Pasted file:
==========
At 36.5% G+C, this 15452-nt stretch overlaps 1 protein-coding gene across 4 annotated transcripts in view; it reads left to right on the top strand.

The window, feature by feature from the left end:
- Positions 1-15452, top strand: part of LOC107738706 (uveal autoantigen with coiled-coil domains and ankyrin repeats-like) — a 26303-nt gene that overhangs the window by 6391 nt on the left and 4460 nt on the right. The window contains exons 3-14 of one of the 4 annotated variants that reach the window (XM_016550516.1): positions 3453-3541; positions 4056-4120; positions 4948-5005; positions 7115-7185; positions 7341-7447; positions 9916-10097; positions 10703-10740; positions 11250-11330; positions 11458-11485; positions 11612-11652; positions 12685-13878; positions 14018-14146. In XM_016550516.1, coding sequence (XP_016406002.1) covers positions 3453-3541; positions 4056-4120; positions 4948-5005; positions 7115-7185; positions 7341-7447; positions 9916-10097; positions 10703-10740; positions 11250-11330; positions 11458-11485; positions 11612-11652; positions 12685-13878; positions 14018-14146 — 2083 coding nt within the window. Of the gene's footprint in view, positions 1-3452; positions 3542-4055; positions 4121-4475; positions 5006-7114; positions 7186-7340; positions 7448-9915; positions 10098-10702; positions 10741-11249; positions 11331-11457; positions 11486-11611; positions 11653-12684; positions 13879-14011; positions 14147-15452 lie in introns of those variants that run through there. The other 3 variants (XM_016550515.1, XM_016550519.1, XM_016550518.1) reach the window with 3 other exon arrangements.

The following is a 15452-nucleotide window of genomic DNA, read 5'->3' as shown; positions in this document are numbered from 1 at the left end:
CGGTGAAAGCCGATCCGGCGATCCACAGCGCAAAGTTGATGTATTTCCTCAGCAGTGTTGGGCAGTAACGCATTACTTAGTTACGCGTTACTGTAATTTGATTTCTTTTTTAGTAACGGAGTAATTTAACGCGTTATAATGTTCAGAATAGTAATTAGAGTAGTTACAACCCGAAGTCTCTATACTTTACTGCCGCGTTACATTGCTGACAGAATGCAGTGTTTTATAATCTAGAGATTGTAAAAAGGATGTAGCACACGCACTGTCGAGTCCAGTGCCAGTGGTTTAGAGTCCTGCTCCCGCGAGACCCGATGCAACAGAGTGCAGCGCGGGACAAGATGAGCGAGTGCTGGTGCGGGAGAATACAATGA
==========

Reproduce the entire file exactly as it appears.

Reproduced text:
At 36.5% G+C, this 15452-nt stretch overlaps 1 protein-coding gene across 4 annotated transcripts in view; it reads left to right on the top strand.

The window, feature by feature from the left end:
- Positions 1-15452, top strand: part of LOC107738706 (uveal autoantigen with coiled-coil domains and ankyrin repeats-like) — a 26303-nt gene that overhangs the window by 6391 nt on the left and 4460 nt on the right. The window contains exons 3-14 of one of the 4 annotated variants that reach the window (XM_016550516.1): positions 3453-3541; positions 4056-4120; positions 4948-5005; positions 7115-7185; positions 7341-7447; positions 9916-10097; positions 10703-10740; positions 11250-11330; positions 11458-11485; positions 11612-11652; positions 12685-13878; positions 14018-14146. In XM_016550516.1, coding sequence (XP_016406002.1) covers positions 3453-3541; positions 4056-4120; positions 4948-5005; positions 7115-7185; positions 7341-7447; positions 9916-10097; positions 10703-10740; positions 11250-11330; positions 11458-11485; positions 11612-11652; positions 12685-13878; positions 14018-14146 — 2083 coding nt within the window. Of the gene's footprint in view, positions 1-3452; positions 3542-4055; positions 4121-4475; positions 5006-7114; positions 7186-7340; positions 7448-9915; positions 10098-10702; positions 10741-11249; positions 11331-11457; positions 11486-11611; positions 11653-12684; positions 13879-14011; positions 14147-15452 lie in introns of those variants that run through there. The other 3 variants (XM_016550515.1, XM_016550519.1, XM_016550518.1) reach the window with 3 other exon arrangements.

The following is a 15452-nucleotide window of genomic DNA, read 5'->3' as shown; positions in this document are numbered from 1 at the left end:
CGGTGAAAGCCGATCCGGCGATCCACAGCGCAAAGTTGATGTATTTCCTCAGCAGTGTTGGGCAGTAACGCATTACTTAGTTACGCGTTACTGTAATTTGATTTCTTTTTTAGTAACGGAGTAATTTAACGCGTTATAATGTTCAGAATAGTAATTAGAGTAGTTACAACCCGAAGTCTCTATACTTTACTGCCGCGTTACATTGCTGACAGAATGCAGTGTTTTATAATCTAGAGATTGTAAAAAGGATGTAGCACACGCACTGTCGAGTCCAGTGCCAGTGGTTTAGAGTCCTGCTCCCGCGAGACCCGATGCAACAGAGTGCAGCGCGGGACAAGATGAGCGAGTGCTGGTGCGGGAGAATACAATGA